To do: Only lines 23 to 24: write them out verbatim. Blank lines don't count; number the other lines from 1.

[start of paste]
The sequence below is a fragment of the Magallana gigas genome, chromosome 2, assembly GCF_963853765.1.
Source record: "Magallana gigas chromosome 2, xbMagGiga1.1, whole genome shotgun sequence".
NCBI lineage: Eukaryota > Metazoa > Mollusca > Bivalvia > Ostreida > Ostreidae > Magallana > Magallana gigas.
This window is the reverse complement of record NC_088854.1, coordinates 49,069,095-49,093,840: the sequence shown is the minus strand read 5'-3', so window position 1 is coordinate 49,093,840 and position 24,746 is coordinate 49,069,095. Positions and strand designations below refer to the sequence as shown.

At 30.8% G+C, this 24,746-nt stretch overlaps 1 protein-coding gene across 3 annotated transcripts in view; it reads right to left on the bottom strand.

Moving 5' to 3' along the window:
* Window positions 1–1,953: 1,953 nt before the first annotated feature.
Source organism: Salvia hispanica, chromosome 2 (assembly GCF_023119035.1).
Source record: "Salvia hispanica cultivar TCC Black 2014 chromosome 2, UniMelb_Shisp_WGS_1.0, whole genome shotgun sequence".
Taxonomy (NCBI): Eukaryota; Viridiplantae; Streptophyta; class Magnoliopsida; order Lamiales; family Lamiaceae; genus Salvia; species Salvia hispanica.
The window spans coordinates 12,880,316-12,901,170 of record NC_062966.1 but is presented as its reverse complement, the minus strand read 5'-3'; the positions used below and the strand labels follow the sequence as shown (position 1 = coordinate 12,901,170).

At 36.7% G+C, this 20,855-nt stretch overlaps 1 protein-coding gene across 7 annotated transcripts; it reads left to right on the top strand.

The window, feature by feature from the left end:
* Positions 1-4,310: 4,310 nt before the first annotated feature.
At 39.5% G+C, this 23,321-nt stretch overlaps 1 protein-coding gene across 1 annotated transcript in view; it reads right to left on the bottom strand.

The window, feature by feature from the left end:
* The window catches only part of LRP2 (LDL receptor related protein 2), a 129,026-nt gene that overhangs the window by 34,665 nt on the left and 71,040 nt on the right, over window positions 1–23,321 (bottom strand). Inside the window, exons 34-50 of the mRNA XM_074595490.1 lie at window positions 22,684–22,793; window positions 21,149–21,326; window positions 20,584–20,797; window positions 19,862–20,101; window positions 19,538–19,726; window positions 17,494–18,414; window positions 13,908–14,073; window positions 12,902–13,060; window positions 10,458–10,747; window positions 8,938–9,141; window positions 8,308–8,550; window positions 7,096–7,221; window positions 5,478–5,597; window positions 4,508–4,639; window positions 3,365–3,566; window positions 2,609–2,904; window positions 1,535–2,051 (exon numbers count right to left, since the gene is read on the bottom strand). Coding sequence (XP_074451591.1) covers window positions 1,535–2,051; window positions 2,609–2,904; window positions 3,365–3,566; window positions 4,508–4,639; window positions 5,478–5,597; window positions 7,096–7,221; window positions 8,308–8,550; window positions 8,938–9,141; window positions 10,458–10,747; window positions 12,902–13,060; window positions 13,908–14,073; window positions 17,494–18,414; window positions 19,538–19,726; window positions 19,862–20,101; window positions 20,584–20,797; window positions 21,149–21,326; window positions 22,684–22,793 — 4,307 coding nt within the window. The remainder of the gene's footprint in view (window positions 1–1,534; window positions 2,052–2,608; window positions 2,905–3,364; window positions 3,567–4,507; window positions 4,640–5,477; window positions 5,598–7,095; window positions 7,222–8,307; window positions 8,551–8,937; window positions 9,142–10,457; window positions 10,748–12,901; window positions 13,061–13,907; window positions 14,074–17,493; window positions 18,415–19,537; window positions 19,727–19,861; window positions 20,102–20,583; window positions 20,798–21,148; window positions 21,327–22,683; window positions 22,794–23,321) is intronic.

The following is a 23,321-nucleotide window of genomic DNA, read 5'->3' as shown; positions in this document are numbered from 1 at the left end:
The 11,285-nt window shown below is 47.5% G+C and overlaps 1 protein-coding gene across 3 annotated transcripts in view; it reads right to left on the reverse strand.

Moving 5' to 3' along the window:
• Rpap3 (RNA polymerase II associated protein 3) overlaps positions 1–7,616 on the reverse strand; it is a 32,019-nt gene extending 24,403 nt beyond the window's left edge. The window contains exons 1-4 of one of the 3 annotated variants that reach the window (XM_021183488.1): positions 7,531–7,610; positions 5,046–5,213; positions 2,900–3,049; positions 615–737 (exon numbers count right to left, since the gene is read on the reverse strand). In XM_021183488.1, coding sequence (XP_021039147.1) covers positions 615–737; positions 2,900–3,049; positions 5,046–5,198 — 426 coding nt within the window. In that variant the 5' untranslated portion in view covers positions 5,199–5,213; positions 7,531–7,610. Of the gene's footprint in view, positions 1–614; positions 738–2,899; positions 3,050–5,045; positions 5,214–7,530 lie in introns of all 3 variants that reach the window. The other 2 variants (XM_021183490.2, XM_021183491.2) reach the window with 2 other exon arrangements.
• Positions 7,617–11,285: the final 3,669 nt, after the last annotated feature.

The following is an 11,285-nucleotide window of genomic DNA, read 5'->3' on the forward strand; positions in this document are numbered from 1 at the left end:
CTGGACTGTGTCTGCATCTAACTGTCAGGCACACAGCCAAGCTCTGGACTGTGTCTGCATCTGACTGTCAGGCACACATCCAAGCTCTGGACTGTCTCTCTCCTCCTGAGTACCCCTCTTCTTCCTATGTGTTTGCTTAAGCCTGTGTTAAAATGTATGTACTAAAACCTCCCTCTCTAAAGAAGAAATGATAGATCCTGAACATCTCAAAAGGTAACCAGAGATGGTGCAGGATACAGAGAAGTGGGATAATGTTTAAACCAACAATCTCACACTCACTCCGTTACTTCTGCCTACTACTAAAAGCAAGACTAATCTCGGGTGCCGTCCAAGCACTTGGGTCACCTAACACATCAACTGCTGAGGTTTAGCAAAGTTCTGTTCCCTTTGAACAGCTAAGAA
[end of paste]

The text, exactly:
The following is an 11,285-nucleotide window of genomic DNA, read 5'->3' on the forward strand; positions in this document are numbered from 1 at the left end:
CTGGACTGTGTCTGCATCTAACTGTCAGGCACACAGCCAAGCTCTGGACTGTGTCTGCATCTGACTGTCAGGCACACATCCAAGCTCTGGACTGTCTCTCTCCTCCTGAGTACCCCTCTTCTTCCTATGTGTTTGCTTAAGCCTGTGTTAAAATGTATGTACTAAAACCTCCCTCTCTAAAGAAGAAATGATAGATCCTGAACATCTCAAAAGGTAACCAGAGATGGTGCAGGATACAGAGAAGTGGGATAATGTTTAAACCAACAATCTCACACTCACTCCGTTACTTCTGCCTACTACTAAAAGCAAGACTAATCTCGGGTGCCGTCCAAGCACTTGGGTCACCTAACACATCAACTGCTGAGGTTTAGCAAAGTTCTGTTCCCTTTGAACAGCTAAGAA